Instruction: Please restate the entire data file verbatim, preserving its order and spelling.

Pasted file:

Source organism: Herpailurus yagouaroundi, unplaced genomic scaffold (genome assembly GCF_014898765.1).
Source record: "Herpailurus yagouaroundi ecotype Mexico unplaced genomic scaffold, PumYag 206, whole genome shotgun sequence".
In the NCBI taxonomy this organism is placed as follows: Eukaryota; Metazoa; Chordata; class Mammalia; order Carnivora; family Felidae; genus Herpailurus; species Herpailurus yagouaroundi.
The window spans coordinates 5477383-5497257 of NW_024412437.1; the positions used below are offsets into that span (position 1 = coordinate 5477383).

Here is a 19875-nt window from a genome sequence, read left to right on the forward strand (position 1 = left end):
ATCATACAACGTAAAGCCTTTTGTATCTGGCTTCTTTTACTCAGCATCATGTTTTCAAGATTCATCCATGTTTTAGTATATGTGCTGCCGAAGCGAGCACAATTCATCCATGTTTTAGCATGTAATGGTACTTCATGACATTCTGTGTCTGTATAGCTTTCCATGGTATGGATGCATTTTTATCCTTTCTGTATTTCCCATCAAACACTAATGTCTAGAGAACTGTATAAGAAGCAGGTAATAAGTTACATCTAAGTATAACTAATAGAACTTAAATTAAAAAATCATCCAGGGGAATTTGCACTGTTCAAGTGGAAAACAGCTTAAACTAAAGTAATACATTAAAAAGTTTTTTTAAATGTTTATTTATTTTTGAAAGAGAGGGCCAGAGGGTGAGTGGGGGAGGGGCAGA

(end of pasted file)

Source organism: Herpailurus yagouaroundi, unplaced genomic scaffold (genome assembly GCF_014898765.1).
Source record: "Herpailurus yagouaroundi ecotype Mexico unplaced genomic scaffold, PumYag 206, whole genome shotgun sequence".
In the NCBI taxonomy this organism is placed as follows: Eukaryota; Metazoa; Chordata; class Mammalia; order Carnivora; family Felidae; genus Herpailurus; species Herpailurus yagouaroundi.
The window spans coordinates 5477383-5497257 of NW_024412437.1; the positions used below are offsets into that span (position 1 = coordinate 5477383).

Here is a 19875-nt window from a genome sequence, read left to right on the forward strand (position 1 = left end):
ATCATACAACGTAAAGCCTTTTGTATCTGGCTTCTTTTACTCAGCATCATGTTTTCAAGATTCATCCATGTTTTAGTATATGTGCTGCCGAAGCGAGCACAATTCATCCATGTTTTAGCATGTAATGGTACTTCATGACATTCTGTGTCTGTATAGCTTTCCATGGTATGGATGCATTTTTATCCTTTCTGTATTTCCCATCAAACACTAATGTCTAGAGAACTGTATAAGAAGCAGGTAATAAGTTACATCTAAGTATAACTAATAGAACTTAAATTAAAAAATCATCCAGGGGAATTTGCACTGTTCAAGTGGAAAACAGCTTAAACTAAAGTAATACATTAAAAAGTTTTTTTAAATGTTTATTTATTTTTGAAAGAGAGGGCCAGAGGGTGAGTGGGGGAGGGGCAGA